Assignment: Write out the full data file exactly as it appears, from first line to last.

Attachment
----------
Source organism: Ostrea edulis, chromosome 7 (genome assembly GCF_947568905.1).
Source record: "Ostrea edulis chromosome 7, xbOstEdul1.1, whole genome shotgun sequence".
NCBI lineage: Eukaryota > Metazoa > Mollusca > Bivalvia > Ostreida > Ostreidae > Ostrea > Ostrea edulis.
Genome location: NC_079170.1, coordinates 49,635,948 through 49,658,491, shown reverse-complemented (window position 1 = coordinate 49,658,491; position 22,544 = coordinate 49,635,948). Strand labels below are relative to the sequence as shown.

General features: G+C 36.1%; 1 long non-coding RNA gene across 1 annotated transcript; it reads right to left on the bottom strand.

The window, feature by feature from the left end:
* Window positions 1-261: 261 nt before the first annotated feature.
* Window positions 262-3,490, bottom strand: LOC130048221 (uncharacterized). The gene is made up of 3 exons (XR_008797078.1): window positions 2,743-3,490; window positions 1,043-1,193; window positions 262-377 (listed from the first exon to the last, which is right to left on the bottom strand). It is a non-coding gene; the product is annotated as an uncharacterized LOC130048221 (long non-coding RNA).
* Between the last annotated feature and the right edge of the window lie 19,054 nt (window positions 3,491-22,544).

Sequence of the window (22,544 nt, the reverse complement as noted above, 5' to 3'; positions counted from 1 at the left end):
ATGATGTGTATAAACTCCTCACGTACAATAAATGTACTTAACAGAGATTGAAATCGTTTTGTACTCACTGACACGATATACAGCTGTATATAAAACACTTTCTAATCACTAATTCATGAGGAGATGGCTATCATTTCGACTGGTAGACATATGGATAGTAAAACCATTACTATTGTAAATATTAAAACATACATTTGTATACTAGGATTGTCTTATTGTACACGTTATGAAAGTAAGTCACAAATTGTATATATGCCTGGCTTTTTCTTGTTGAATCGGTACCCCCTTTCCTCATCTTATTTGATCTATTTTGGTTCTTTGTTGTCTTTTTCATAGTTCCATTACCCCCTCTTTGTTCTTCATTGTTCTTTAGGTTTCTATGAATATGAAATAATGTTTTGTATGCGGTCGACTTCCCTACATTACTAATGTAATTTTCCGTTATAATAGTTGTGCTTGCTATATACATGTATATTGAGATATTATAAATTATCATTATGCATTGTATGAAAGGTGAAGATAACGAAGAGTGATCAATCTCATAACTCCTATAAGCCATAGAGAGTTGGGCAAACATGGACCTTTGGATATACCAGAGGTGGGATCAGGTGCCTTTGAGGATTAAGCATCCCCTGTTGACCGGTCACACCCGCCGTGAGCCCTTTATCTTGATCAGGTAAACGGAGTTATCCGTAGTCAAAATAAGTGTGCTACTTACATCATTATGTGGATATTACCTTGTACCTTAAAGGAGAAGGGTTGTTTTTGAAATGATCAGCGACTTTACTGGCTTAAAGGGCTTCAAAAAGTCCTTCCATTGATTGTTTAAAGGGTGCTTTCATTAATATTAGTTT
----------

Source organism: Ostrea edulis, chromosome 7 (genome assembly GCF_947568905.1).
Source record: "Ostrea edulis chromosome 7, xbOstEdul1.1, whole genome shotgun sequence".
NCBI lineage: Eukaryota > Metazoa > Mollusca > Bivalvia > Ostreida > Ostreidae > Ostrea > Ostrea edulis.
Genome location: NC_079170.1, coordinates 49,635,948 through 49,658,491, shown reverse-complemented (window position 1 = coordinate 49,658,491; position 22,544 = coordinate 49,635,948). Strand labels below are relative to the sequence as shown.

General features: G+C 36.1%; 1 long non-coding RNA gene across 1 annotated transcript; it reads right to left on the bottom strand.

The window, feature by feature from the left end:
* Window positions 1-261: 261 nt before the first annotated feature.
* Window positions 262-3,490, bottom strand: LOC130048221 (uncharacterized). The gene is made up of 3 exons (XR_008797078.1): window positions 2,743-3,490; window positions 1,043-1,193; window positions 262-377 (listed from the first exon to the last, which is right to left on the bottom strand). It is a non-coding gene; the product is annotated as an uncharacterized LOC130048221 (long non-coding RNA).
* Between the last annotated feature and the right edge of the window lie 19,054 nt (window positions 3,491-22,544).

Sequence of the window (22,544 nt, the reverse complement as noted above, 5' to 3'; positions counted from 1 at the left end):
ATGATGTGTATAAACTCCTCACGTACAATAAATGTACTTAACAGAGATTGAAATCGTTTTGTACTCACTGACACGATATACAGCTGTATATAAAACACTTTCTAATCACTAATTCATGAGGAGATGGCTATCATTTCGACTGGTAGACATATGGATAGTAAAACCATTACTATTGTAAATATTAAAACATACATTTGTATACTAGGATTGTCTTATTGTACACGTTATGAAAGTAAGTCACAAATTGTATATATGCCTGGCTTTTTCTTGTTGAATCGGTACCCCCTTTCCTCATCTTATTTGATCTATTTTGGTTCTTTGTTGTCTTTTTCATAGTTCCATTACCCCCTCTTTGTTCTTCATTGTTCTTTAGGTTTCTATGAATATGAAATAATGTTTTGTATGCGGTCGACTTCCCTACATTACTAATGTAATTTTCCGTTATAATAGTTGTGCTTGCTATATACATGTATATTGAGATATTATAAATTATCATTATGCATTGTATGAAAGGTGAAGATAACGAAGAGTGATCAATCTCATAACTCCTATAAGCCATAGAGAGTTGGGCAAACATGGACCTTTGGATATACCAGAGGTGGGATCAGGTGCCTTTGAGGATTAAGCATCCCCTGTTGACCGGTCACACCCGCCGTGAGCCCTTTATCTTGATCAGGTAAACGGAGTTATCCGTAGTCAAAATAAGTGTGCTACTTACATCATTATGTGGATATTACCTTGTACCTTAAAGGAGAAGGGTTGTTTTTGAAATGATCAGCGACTTTACTGGCTTAAAGGGCTTCAAAAAGTCCTTCCATTGATTGTTTAAAGGGTGCTTTCATTAATATTAGTTT